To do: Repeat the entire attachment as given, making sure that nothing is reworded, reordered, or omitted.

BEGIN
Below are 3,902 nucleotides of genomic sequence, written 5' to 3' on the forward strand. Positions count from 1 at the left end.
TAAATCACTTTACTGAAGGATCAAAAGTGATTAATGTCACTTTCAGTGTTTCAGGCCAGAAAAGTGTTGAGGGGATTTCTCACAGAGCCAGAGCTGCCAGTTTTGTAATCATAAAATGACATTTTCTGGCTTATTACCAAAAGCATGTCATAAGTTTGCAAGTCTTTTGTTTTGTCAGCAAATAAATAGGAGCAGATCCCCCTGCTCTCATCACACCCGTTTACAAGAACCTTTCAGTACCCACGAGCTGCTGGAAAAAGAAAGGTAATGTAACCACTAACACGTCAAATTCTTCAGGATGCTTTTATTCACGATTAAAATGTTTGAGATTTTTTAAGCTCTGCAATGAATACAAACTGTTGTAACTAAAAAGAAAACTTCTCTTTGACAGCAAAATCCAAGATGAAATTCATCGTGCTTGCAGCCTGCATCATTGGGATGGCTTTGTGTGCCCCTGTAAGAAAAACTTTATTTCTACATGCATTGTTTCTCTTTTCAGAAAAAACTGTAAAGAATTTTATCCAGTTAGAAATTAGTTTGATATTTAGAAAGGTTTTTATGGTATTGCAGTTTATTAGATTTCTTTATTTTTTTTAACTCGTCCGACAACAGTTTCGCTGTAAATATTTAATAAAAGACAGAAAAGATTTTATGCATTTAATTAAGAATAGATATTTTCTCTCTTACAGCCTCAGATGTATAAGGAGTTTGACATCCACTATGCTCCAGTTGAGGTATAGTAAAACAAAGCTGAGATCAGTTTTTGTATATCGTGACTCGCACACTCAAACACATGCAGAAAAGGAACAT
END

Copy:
Below are 3,902 nucleotides of genomic sequence, written 5' to 3' on the forward strand. Positions count from 1 at the left end.
TAAATCACTTTACTGAAGGATCAAAAGTGATTAATGTCACTTTCAGTGTTTCAGGCCAGAAAAGTGTTGAGGGGATTTCTCACAGAGCCAGAGCTGCCAGTTTTGTAATCATAAAATGACATTTTCTGGCTTATTACCAAAAGCATGTCATAAGTTTGCAAGTCTTTTGTTTTGTCAGCAAATAAATAGGAGCAGATCCCCCTGCTCTCATCACACCCGTTTACAAGAACCTTTCAGTACCCACGAGCTGCTGGAAAAAGAAAGGTAATGTAACCACTAACACGTCAAATTCTTCAGGATGCTTTTATTCACGATTAAAATGTTTGAGATTTTTTAAGCTCTGCAATGAATACAAACTGTTGTAACTAAAAAGAAAACTTCTCTTTGACAGCAAAATCCAAGATGAAATTCATCGTGCTTGCAGCCTGCATCATTGGGATGGCTTTGTGTGCCCCTGTAAGAAAAACTTTATTTCTACATGCATTGTTTCTCTTTTCAGAAAAAACTGTAAAGAATTTTATCCAGTTAGAAATTAGTTTGATATTTAGAAAGGTTTTTATGGTATTGCAGTTTATTAGATTTCTTTATTTTTTTTAACTCGTCCGACAACAGTTTCGCTGTAAATATTTAATAAAAGACAGAAAAGATTTTATGCATTTAATTAAGAATAGATATTTTCTCTCTTACAGCCTCAGATGTATAAGGAGTTTGACATCCACTATGCTCCAGTTGAGGTATAGTAAAACAAAGCTGAGATCAGTTTTTGTATATCGTGACTCGCACACTCAAACACATGCAGAAAAGGAACAT